I’m on my fourth place in Shamkir. That means 2 host families and 2 independent housing situations. Like for many volunteers, finding and keeping your “independent housing” isn’t so simple. Here are some of my challenges.

Independent housing means living separate, not with a host family. Volunteers usually rent a place whether a house or an apartment. The first major challenge is finding a place. Female and male PCVs experience this challenge. It’s a challenge for several reasons. First of all, we are American. Because we are American the locals believe we can afford to pay more. When I was searching I discovered that it doesn’t matter how much I say, “I am a Peace Corps Volunteer. I do not make money.” I come from a rich country; I must have more money. I believe it is the same for Russian or Turkish people.

Also when I was searching, another obstacle came up—the local mentality about living alone. People here don’t generally live alone; they live with their families. As a male, many locals believe men cannot take care of themselves. How will they eat since the women do the cooking? How will the house stay clean because women do the cleaning? For women it’s an issue of security. I am asked all the time, “Aren’t you scared to live alone?” Also it’s an issue of how will I maintain a house, eat, and clean when I work. Because of this I found many people offering me a room in their home and calling it “living alone”. “You will be alone in this room” they would say.

The last obstacle in finding a house is your own expectations. Finding a place with 2 rooms, working gas and electricity, a kitchen with running water, a working bathroom, a functioning shower, and a heater for the winter is a significant chore. I found places for rent in every range manageable. First House: 1 room with a heater but with an outside kitchen and shared toilet/shower room with the landlord. Second Place: an apartment with 2 rooms, a kitchen but no refrigerator, and no working bathroom/shower. Third Place: an apartment with 2 rooms with 1 bed and table for furniture, no water or kitchen inside, separate shower, kitchen, and bathroom all outside (I think these last 3 things were shared). Finding a place with everything you want is near impossible. There are always sacrifices that we make as volunteers so that we can live on our own.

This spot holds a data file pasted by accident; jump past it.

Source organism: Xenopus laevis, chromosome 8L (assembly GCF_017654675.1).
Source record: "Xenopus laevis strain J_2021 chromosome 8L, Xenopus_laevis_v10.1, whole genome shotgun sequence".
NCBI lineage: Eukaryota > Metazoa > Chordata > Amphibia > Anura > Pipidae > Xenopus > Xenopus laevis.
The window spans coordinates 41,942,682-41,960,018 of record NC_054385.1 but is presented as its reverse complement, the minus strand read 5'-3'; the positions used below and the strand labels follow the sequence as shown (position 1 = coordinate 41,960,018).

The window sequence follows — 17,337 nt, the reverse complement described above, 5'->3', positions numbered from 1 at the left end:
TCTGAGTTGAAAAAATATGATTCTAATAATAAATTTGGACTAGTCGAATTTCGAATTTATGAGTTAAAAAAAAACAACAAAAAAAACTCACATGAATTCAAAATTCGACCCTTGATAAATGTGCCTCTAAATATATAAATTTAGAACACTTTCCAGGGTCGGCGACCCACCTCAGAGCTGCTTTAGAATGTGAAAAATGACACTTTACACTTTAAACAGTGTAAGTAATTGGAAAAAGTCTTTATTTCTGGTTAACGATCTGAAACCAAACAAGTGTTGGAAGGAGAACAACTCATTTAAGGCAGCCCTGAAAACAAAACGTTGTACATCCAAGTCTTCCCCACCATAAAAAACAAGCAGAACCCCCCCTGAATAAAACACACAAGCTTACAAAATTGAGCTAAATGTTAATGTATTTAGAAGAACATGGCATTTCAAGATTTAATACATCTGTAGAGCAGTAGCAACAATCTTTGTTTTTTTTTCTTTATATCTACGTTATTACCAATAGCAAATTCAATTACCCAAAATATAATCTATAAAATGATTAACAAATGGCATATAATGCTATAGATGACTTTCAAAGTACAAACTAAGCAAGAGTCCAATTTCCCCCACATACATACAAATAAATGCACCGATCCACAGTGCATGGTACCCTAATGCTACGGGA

The second challenge is keeping one’s newly acquired residence. It’s not because of the money or anything but because of boundaries and the landlord’s family. Family is very important in Azerbaijan. If I am renting the extra house when relatives come back and need a place to stay, I can be kicked out. If I am renting the extra house and relatives come to visit, the landlord would find no problem with them staying in the house that I am renting without asking me about it. Also landlords find no problem with showing up when they please and even sleeping in the house you are renting without asking you. I know situations where landlords dictate how you should keep the place you are renting. As you can see, landlords take more liberty than a landlord in America. While you are renting, nothing is “yours”.

These are just some of the challenges PCVs face when it comes to housing. Moving around to a few different places within one’s service is normal. I have had some of the problems stated above and have had to move from one independent housing situation to another. I have found searching and finding a place an atrocious task which I would never like to do again. Taking 5 hours a day to ask everyone I see on the streets if they know someone who is renting is exhausting and not always fruitful. This system is what realtors also do. I could pay a realtor an exuberant amount to do it for me, or I could do it myself. Being poor, I did it myself. Sometime volunteers have family members or coworkers who help and make this process a lot easier.

One of the most surprising things I learned when I was looking for a place was feel paralyzed. Being uncertain about when I was finally going to be kicked out, having to deal with the daily conversation with my landlord that I have not found a new place yet, the time-consuming task of searching for a new place, and being frozen (literally) out [I wasn’t given a heater because I needed to get out]. I didn’t work for a week because I needed to get this housing situation solved. Once a landlord says, “Get out”, they want you out that day. You got to find that next place as soon as possible. Thankfully, I found a new place. It seems to be working out just fine! Not all landlords are crazy; and hopefully this one will stay that way. Here are some pictures.

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